I made my way to the reception desk, not a difficult task since I was the only person there not wearing the hotel’s uniform of brown pants, shirts, socks, shoes, and a company name tag. The young man behind the counter explained that the hotel wasn’t open yet, and wouldn’t open until the day after Christmas…but, my room was ready and they were expecting me. I would have the entire facility all to myself. The bar wasn’t open, the dining room not serving, but the air conditioning was on, and they were delighted to have me.
Thus, the walk down the eerie, dark, and spooky corridor knowing I could yell my head off, but no one was going to hear. Aside from that, I was perfectly fine!
Now what’s a girl to do? Sit in a room, in an empty hotel, overlooking a beautiful beach, no room service, no alcohol, and no company? What was worse, staying there with the dresser blocking the door, or trying to get from the room to the elevator and down to the street without being accosted?
The call of food and drink won out.
I packed my purse with anything I could find that was heavy and lethal looking. A roll of toilet paper and a couple of hangers were my weapons of choice.
I found the nearest bar open across the street and perched myself on a bar stool of my picking. Again, I was the only person there, but at least I could get something hot and cold to ease the pain of forlornness .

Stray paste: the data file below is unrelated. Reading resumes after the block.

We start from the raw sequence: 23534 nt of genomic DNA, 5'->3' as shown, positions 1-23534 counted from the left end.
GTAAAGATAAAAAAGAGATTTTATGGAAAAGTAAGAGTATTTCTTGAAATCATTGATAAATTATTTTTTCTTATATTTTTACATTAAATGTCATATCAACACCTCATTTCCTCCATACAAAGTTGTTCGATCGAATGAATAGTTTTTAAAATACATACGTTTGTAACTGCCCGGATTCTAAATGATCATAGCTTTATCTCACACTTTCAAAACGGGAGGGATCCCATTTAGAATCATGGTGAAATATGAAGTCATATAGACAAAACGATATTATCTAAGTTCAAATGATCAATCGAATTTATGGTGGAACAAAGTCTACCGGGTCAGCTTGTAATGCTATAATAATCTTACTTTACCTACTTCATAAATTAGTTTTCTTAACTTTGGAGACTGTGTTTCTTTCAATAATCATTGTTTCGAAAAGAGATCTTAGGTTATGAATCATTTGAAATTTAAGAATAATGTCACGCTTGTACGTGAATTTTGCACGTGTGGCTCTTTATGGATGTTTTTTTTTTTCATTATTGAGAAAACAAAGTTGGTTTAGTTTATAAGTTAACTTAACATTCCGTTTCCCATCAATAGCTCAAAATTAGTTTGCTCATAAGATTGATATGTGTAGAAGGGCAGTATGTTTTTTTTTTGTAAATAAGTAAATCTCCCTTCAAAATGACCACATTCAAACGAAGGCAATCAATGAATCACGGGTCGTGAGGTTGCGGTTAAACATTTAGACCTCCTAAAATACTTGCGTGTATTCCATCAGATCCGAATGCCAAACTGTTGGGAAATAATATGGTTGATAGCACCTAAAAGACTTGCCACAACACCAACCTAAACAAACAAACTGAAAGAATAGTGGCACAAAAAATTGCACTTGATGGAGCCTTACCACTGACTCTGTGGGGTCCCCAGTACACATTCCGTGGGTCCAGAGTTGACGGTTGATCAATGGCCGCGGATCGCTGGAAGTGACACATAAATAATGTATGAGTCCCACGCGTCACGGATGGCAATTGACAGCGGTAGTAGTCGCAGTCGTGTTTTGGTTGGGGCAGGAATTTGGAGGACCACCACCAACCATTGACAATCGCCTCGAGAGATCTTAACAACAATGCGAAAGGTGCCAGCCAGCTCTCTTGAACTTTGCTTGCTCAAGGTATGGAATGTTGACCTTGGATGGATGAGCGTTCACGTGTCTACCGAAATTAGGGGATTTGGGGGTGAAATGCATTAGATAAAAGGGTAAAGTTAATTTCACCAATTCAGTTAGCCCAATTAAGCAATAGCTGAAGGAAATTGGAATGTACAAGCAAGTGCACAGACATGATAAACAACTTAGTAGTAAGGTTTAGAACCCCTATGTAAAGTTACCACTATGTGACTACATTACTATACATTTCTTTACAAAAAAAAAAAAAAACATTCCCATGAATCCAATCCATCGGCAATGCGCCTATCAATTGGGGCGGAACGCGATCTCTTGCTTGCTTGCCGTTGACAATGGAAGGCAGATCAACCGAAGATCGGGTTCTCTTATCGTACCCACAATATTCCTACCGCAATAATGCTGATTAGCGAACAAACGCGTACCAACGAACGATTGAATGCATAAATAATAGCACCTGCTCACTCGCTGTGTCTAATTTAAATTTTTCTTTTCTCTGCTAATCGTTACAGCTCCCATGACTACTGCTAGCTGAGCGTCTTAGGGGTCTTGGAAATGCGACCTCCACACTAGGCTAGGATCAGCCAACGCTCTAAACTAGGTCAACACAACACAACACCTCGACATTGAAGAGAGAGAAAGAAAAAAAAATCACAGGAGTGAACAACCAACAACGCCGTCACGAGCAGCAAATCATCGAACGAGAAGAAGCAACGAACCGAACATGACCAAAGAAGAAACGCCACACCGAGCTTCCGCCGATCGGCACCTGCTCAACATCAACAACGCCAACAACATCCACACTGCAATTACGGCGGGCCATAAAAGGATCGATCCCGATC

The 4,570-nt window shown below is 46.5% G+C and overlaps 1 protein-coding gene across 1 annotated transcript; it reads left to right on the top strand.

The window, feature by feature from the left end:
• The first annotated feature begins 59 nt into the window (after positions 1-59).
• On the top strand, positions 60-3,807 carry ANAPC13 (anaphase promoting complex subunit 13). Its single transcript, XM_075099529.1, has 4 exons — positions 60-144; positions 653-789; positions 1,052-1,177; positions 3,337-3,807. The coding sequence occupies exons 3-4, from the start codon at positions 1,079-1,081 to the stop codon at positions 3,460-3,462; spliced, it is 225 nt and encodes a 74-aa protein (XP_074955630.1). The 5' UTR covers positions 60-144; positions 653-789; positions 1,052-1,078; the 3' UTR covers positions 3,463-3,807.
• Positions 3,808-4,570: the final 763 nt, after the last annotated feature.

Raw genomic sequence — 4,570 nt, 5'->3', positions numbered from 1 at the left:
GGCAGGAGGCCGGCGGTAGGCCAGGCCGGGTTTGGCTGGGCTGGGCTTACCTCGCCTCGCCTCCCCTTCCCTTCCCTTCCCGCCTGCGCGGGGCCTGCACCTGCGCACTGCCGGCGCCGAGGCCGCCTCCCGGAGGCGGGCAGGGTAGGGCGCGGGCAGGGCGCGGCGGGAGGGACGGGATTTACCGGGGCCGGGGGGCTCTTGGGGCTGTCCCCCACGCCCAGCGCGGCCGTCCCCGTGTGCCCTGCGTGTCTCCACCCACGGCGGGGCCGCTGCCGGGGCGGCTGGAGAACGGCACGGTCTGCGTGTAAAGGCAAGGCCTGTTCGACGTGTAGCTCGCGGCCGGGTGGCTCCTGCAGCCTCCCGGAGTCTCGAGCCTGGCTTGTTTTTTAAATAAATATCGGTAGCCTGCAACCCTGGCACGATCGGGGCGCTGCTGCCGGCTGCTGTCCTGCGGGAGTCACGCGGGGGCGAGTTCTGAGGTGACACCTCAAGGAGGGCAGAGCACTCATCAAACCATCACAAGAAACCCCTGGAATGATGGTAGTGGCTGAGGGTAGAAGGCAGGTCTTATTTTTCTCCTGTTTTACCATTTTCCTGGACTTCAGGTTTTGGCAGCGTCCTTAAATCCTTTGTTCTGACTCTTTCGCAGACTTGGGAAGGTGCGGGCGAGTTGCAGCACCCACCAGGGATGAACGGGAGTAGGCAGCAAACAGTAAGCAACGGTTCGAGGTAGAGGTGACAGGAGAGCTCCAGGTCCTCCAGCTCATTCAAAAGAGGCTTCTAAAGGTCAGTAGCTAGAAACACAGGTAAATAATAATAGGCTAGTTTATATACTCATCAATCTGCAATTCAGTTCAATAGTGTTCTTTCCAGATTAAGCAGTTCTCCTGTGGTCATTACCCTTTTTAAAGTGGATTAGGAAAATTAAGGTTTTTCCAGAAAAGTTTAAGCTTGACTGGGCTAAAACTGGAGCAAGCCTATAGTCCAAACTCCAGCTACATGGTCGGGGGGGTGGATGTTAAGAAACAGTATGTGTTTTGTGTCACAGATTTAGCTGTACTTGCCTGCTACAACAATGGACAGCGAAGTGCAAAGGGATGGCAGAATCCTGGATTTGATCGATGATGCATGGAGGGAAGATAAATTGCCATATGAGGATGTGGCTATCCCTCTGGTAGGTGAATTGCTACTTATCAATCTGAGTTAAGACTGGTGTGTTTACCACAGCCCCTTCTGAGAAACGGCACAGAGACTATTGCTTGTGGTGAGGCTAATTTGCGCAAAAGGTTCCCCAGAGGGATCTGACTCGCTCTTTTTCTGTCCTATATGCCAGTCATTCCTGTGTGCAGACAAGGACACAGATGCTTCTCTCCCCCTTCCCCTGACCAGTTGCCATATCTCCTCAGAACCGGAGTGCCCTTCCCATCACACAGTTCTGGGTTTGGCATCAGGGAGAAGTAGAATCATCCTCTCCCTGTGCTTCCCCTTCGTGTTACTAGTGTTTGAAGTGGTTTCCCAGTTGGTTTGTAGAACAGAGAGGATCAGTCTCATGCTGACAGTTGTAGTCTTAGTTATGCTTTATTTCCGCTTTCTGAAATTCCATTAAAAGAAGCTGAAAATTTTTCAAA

Apparently in those days folks didn’t come to this isle of paradise until AFTER Christmas, not before. Lucky me, my mother got a great bargain by having me arrive before anyone else showed up. Made for lots of friend making.
However, the stars aligned themselves just as I was going to walk into the surf and not return. I thought I could swim back to the shores of Florida, not understanding exactly where I was.
As the warm water touched my toes, I heard voices, and they seemed to be talking to me. Probably a mirage, but it was worth a look-see. And yes, there were two guys, speaking English wondering what I was doing. I explained I was about to drown myself, but they convinced me to come have dinner with them before I took that final action.